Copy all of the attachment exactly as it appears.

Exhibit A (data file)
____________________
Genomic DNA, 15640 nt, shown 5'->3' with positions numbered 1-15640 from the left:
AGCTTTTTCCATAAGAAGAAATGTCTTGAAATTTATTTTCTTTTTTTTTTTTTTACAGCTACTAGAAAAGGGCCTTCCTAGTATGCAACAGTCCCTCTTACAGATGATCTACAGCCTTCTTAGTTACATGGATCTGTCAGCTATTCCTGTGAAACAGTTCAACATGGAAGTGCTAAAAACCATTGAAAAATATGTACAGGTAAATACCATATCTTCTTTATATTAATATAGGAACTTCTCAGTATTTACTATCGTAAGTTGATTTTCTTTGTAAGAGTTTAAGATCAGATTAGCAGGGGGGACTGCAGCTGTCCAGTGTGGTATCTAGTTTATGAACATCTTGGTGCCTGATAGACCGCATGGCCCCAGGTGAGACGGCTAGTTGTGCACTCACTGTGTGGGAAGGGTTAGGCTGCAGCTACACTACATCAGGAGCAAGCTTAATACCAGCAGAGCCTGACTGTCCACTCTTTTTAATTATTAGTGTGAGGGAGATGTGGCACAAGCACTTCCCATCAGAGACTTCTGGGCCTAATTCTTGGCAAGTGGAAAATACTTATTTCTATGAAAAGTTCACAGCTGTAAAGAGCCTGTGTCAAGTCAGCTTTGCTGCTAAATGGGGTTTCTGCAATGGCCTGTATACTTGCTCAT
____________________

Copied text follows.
Genomic DNA, 15640 nt, shown 5'->3' with positions numbered 1-15640 from the left:
AGCTTTTTCCATAAGAAGAAATGTCTTGAAATTTATTTTCTTTTTTTTTTTTTTACAGCTACTAGAAAAGGGCCTTCCTAGTATGCAACAGTCCCTCTTACAGATGATCTACAGCCTTCTTAGTTACATGGATCTGTCAGCTATTCCTGTGAAACAGTTCAACATGGAAGTGCTAAAAACCATTGAAAAATATGTACAGGTAAATACCATATCTTCTTTATATTAATATAGGAACTTCTCAGTATTTACTATCGTAAGTTGATTTTCTTTGTAAGAGTTTAAGATCAGATTAGCAGGGGGGACTGCAGCTGTCCAGTGTGGTATCTAGTTTATGAACATCTTGGTGCCTGATAGACCGCATGGCCCCAGGTGAGACGGCTAGTTGTGCACTCACTGTGTGGGAAGGGTTAGGCTGCAGCTACACTACATCAGGAGCAAGCTTAATACCAGCAGAGCCTGACTGTCCACTCTTTTTAATTATTAGTGTGAGGGAGATGTGGCACAAGCACTTCCCATCAGAGACTTCTGGGCCTAATTCTTGGCAAGTGGAAAATACTTATTTCTATGAAAAGTTCACAGCTGTAAAGAGCCTGTGTCAAGTCAGCTTTGCTGCTAAATGGGGTTTCTGCAATGGCCTGTATACTTGCTCAT